Martin Scorsese is one of the most gifted directors and storytellers to ever grace Hollywood. His films all feel like pieces of his soul. He's constantly examining things like greed, justice, morality, and faith. 

Scorsese gained popularity for showing us characters with great vices. We saw the vengeful spirit in Taxi Driver, mafiosos in Goodfellas, and the shady wealthy in Wolf of Wall Street

It's safe to say that most people know Scorsese for his depictions of terrible people on screen. But there's another side to him. One of deep faith, healing, and spirituality.  Are these two divergent themes of Scorsese's work in conflict with one another? Can we resolve the sacred and the profane in Scorsese's films and see the bigger questions that run through the heart of his entire career?

Check out this video essay from Thomas Flight and let's talk after the jump. 

What's a Side of Scorsese We Never Talk About? 

At one point, Scorsese stated, “My whole life has been movies and religion. That’s it. Nothing else.” 

His holy side is something that pops up in every one of his films, but may not always be in the forefront of our minds. From the prayers in Bringing Out the Dead to the iconography in Raging Bull, Scorsese is constantly wrestling with Christianity, religious themes, and his own faith. And people love to examine the role of Christianity in his work

No matter what, Scorsese's work is always showing the battle between the profane and the sacred. 

What is the profane?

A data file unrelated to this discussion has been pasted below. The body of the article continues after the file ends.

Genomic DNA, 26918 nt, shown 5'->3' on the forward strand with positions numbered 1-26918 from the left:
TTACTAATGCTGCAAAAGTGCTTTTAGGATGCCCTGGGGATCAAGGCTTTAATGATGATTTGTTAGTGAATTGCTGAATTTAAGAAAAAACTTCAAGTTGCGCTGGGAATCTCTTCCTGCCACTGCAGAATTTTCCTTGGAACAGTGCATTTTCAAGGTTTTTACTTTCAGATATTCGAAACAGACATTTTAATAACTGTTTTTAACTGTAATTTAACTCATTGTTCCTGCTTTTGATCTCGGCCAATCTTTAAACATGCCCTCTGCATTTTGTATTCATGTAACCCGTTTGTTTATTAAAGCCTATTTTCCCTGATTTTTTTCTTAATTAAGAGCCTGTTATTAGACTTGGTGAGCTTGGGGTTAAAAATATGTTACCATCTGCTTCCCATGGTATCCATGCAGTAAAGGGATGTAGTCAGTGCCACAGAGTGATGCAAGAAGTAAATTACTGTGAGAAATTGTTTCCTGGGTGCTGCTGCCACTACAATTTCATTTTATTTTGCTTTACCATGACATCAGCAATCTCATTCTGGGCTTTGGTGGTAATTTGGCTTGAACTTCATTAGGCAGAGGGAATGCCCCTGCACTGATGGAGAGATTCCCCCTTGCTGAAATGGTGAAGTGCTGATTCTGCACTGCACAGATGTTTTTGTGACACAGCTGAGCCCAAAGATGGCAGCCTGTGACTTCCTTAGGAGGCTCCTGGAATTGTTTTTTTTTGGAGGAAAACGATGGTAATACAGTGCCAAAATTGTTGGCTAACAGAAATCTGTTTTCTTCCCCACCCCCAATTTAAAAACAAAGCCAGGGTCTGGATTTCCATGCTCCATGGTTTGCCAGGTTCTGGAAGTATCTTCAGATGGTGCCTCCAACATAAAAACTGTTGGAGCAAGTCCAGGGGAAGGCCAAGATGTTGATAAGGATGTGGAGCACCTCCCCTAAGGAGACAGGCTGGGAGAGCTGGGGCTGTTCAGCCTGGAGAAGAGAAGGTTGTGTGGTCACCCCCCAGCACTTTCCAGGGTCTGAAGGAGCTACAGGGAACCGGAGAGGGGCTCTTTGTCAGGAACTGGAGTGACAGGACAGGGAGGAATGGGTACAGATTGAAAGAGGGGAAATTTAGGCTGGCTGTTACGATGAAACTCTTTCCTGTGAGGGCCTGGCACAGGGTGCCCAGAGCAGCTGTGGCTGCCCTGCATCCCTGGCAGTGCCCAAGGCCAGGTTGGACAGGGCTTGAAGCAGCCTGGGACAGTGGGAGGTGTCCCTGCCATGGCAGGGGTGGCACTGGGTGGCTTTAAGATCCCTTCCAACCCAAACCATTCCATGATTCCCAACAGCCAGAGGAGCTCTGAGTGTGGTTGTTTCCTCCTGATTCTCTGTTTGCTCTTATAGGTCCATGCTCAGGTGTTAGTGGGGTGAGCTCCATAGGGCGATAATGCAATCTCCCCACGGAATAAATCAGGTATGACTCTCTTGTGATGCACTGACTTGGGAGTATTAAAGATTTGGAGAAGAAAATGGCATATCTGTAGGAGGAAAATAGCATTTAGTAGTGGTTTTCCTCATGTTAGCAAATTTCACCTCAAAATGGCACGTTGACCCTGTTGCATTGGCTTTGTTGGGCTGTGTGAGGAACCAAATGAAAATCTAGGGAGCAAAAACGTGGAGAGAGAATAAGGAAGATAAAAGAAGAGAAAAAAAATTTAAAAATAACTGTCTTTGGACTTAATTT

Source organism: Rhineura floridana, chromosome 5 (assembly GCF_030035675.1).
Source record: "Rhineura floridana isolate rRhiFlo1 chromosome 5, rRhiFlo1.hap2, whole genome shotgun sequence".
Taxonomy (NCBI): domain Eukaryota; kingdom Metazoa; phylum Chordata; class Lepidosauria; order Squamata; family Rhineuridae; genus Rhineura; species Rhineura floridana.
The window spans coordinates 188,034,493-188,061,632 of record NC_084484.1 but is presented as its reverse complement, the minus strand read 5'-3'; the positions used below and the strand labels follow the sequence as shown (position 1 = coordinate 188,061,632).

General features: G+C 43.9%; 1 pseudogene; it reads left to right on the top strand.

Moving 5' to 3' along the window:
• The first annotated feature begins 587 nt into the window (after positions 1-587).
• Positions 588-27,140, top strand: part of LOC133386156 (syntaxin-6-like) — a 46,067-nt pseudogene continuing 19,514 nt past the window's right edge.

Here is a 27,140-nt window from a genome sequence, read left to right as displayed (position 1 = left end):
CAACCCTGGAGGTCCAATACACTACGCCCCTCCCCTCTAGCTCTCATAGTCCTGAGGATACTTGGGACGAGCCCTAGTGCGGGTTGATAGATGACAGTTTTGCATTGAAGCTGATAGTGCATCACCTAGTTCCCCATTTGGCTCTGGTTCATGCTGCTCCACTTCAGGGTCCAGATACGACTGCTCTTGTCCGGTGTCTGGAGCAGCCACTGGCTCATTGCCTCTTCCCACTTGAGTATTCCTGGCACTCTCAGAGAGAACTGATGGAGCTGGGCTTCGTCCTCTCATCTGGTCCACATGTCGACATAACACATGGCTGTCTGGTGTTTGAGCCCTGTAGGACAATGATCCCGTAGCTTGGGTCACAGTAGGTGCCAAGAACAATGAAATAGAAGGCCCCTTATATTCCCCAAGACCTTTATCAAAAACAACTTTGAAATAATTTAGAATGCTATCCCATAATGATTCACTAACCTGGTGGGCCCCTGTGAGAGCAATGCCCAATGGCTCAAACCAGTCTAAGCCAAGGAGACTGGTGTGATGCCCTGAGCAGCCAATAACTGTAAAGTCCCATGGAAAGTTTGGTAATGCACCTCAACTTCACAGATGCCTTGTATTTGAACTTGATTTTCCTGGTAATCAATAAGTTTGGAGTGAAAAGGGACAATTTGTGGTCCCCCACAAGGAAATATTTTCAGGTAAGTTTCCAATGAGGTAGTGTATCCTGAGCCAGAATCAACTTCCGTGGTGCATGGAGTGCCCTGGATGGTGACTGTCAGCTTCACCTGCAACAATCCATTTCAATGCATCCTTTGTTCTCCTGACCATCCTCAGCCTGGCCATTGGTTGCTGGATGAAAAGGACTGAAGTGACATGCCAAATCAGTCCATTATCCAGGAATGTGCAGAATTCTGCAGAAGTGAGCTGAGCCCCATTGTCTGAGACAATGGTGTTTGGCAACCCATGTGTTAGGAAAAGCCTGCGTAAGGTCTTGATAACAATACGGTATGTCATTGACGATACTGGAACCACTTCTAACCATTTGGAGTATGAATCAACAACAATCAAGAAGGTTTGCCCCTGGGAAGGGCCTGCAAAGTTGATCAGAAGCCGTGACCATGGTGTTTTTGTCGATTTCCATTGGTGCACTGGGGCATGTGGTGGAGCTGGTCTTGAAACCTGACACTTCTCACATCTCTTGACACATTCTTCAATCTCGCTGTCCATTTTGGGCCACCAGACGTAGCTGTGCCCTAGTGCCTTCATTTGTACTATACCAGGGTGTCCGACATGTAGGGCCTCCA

The profane is that actions performed by people (or characters) that are not sanctioned by the church. They're sins. 

What is the sacred? 

The sacred describes acts sanctioned by the church, like kindness or Christ-like sacrifices. 

How Does Scorsese Juxtapose the Sacred and the Profane? 

Perhaps the most obvious Scorsese movie to tackle both these issues is The Last Temptation of Christ. It's the story of Jesus, but told from the point of view that he was a god who is truly a man, so he would be tempted, have doubts, and have to deal with human desire as well as the call from the divine. If you take this Scorsese masterpiece as the true neutral of all his films, then you have to examine the rest through the lens of how they deal with the sacred and profane. 

Something like Silence would be on the sacred end of the spectrum. Sure, we see profane acts like stepping on the face of Jesus, but they're done in an attempt to seek out God's will.

A movie like Taxi Driver shows a man committing many profane acts, but ultimately performing a sacred sacrifice of himself to save the innocence of a young girl. It's the ultimate showcase of the Old Testament and then the fulfillment of the New Testament

Scorsese's willingness to put these themes in all of his movies shows a man constantly showing a dimension we only talk about when it feels overt. But it is within the context of every title.

Even looking at something like Hugo, which is about the creation of life via technology. As author Clark J. Elliston says in his writing "Chapter 11 Reinventing Human Experience: Hugo and the Theological Possibilities of Film":

"These concerns are not theological. Yet, Scorsese’s films relentlessly portray broken and flawed human beings. Their anger, their sadness, their existential angst: each of Scorsese’s masterpieces wrestles with the fundamental alienation of humankind. This alienation animates much of Christianity’s own discourse on human being. Although redemption through Christ grounds the entire Christian tradition, human life in the world always contends with alienation. Yet art—and in the case of Hugo, film—uniquely reflects humankind’s own creative impulse, an impulse received from the very image of God."

With all this permeating through every one of Scorsese's films, we should be talking about it a lot more. These two ideas of the sacred and profane should be definitely incorporated into film criticism and theory when it comes to Scorsese's storytelling. 

What are some ways you've seen both show up in his other films? Let's discuss it in the comments. 

Source: Thomas Flight